Attorney General Continues to Push for Tougher Sentences for Drug Crimes
U.S. Attorney General Jeff Sessions has been persistent in his push for federal and state officials to get tougher on drug crimes by pushing for maximum sentences. Most recently, he personally asked congressional leaders to allow him to prosecute providers of medical marijuana.
Federal protections for medical marijuana distributors have been in place since 2014. However, Sessions is now asking lawmakers to help him undo the protections so he can prosecute these providers. The protections as they currently exist prohibit the U.S. Department of Justice from using federal funds to prevent states from implementing their own laws regarding the use, possession, distribution and cultivation of medical marijuana.
Sessions is on record as saying the nation is “in the midst of an historic drug epidemic,” and that the Department of Justice must be able to use all available laws to combat drug use and abuse.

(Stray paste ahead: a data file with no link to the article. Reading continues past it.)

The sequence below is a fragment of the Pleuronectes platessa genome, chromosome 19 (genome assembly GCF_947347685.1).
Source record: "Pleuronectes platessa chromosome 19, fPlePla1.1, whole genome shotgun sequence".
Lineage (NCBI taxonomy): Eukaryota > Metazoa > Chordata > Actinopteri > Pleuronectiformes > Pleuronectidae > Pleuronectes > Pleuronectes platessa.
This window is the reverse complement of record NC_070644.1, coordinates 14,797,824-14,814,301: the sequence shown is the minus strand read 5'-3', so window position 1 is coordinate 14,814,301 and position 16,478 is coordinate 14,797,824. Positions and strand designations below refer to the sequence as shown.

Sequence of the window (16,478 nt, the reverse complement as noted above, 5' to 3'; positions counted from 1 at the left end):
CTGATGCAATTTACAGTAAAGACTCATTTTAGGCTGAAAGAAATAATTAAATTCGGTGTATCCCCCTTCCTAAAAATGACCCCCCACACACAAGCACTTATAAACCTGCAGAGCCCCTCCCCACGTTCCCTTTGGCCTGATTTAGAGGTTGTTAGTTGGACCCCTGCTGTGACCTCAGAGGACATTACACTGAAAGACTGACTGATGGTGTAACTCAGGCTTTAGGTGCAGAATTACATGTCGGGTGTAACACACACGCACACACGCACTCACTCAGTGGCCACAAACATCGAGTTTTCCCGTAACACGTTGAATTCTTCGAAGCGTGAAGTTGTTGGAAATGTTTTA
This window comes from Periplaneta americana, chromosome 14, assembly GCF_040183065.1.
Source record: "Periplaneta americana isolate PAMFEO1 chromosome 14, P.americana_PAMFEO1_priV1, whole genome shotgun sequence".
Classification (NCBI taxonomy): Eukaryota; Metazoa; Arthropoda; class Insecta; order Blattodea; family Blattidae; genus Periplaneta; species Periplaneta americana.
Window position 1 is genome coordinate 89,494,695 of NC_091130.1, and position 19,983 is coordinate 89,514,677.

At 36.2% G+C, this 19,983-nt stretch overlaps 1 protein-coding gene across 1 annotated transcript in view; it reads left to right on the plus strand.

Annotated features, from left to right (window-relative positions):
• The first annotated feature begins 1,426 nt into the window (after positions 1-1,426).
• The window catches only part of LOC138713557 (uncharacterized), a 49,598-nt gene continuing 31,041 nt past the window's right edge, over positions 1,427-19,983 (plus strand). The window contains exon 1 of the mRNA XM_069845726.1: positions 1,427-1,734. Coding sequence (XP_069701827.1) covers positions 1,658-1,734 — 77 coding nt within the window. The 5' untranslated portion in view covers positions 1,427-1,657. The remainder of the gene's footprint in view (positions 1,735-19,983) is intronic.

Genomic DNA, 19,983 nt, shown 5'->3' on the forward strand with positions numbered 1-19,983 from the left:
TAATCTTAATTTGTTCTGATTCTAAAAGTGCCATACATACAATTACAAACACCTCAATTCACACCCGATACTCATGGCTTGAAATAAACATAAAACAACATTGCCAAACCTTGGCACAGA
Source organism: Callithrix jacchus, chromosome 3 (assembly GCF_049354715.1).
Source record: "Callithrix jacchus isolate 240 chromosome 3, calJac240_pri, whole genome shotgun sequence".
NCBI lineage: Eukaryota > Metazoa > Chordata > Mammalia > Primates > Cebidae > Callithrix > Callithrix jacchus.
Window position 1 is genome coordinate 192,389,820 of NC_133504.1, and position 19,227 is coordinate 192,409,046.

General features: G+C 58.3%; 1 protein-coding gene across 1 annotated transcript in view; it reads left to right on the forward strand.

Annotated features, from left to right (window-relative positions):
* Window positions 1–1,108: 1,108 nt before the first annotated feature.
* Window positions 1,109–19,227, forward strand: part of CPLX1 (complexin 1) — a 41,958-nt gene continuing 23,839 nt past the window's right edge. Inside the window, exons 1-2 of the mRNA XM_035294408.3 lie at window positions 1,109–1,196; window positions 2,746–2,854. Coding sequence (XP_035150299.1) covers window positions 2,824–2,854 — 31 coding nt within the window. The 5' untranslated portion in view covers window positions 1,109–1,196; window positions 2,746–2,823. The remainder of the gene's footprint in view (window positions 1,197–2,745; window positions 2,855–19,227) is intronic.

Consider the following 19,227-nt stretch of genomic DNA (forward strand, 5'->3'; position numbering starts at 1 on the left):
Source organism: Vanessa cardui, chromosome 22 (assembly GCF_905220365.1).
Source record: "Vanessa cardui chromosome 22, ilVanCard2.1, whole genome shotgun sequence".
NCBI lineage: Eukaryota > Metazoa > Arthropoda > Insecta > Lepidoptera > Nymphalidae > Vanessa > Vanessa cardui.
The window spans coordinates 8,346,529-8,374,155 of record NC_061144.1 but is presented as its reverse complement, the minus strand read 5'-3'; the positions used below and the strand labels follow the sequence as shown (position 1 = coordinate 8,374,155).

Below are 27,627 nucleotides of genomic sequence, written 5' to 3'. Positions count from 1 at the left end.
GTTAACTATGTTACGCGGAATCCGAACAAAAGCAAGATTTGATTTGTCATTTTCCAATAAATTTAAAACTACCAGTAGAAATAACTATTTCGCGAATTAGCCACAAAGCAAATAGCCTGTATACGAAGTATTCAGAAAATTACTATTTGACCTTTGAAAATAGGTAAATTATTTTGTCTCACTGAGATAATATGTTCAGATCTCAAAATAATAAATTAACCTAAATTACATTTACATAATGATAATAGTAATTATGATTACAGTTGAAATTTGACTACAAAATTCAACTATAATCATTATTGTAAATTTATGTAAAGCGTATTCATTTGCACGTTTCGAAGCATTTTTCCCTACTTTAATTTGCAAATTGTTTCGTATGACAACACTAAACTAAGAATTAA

Marijuana advocates fight back
Advocates for the decriminalization and legalization of marijuana argue that the epidemic Sessions refers to does not involve marijuana, but is instead heavily dominated by opioids, such as heroin. There is considerable research to indicate overdoses caused by opiates decrease in states that have legalized medical marijuana. To that end, opponents of these harsher policies argue that removing medical marijuana protections could make the opioid epidemic even worse.
Additionally, medical marijuana protections have received widespread bipartisan support. In April, a Quinnipiac poll revealed 94 percent of the American public support medical marijuana protections — and that nearly 75 percent disapprove of the government enforcing federal law in states that have legalized marijuana for either medical or recreational use.
If you have been accused of a drug crime, you may have options to reduce or eliminate the charges levied against you. For further guidance, speak with skilled Reading criminal defense lawyer David R. Eshelman.